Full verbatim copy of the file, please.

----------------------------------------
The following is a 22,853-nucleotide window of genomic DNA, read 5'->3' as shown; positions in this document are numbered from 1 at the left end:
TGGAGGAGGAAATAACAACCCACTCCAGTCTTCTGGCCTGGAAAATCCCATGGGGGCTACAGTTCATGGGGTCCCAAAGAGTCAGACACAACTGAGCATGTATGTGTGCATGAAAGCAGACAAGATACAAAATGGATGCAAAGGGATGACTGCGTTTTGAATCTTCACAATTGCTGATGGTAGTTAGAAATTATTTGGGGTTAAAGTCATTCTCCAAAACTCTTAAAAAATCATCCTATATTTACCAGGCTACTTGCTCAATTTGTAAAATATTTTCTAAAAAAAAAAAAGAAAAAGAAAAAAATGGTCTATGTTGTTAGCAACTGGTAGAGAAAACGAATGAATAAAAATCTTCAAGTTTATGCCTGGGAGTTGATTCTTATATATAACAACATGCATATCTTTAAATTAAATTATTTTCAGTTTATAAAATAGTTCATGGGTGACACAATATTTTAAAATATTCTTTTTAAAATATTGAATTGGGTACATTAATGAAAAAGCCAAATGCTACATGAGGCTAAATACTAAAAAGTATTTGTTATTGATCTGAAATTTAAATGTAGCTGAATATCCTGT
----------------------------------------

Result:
The following is a 22,853-nucleotide window of genomic DNA, read 5'->3' as shown; positions in this document are numbered from 1 at the left end:
TGGAGGAGGAAATAACAACCCACTCCAGTCTTCTGGCCTGGAAAATCCCATGGGGGCTACAGTTCATGGGGTCCCAAAGAGTCAGACACAACTGAGCATGTATGTGTGCATGAAAGCAGACAAGATACAAAATGGATGCAAAGGGATGACTGCGTTTTGAATCTTCACAATTGCTGATGGTAGTTAGAAATTATTTGGGGTTAAAGTCATTCTCCAAAACTCTTAAAAAATCATCCTATATTTACCAGGCTACTTGCTCAATTTGTAAAATATTTTCTAAAAAAAAAAAAGAAAAAGAAAAAAATGGTCTATGTTGTTAGCAACTGGTAGAGAAAACGAATGAATAAAAATCTTCAAGTTTATGCCTGGGAGTTGATTCTTATATATAACAACATGCATATCTTTAAATTAAATTATTTTCAGTTTATAAAATAGTTCATGGGTGACACAATATTTTAAAATATTCTTTTTAAAATATTGAATTGGGTACATTAATGAAAAAGCCAAATGCTACATGAGGCTAAATACTAAAAAGTATTTGTTATTGATCTGAAATTTAAATGTAGCTGAATATCCTGT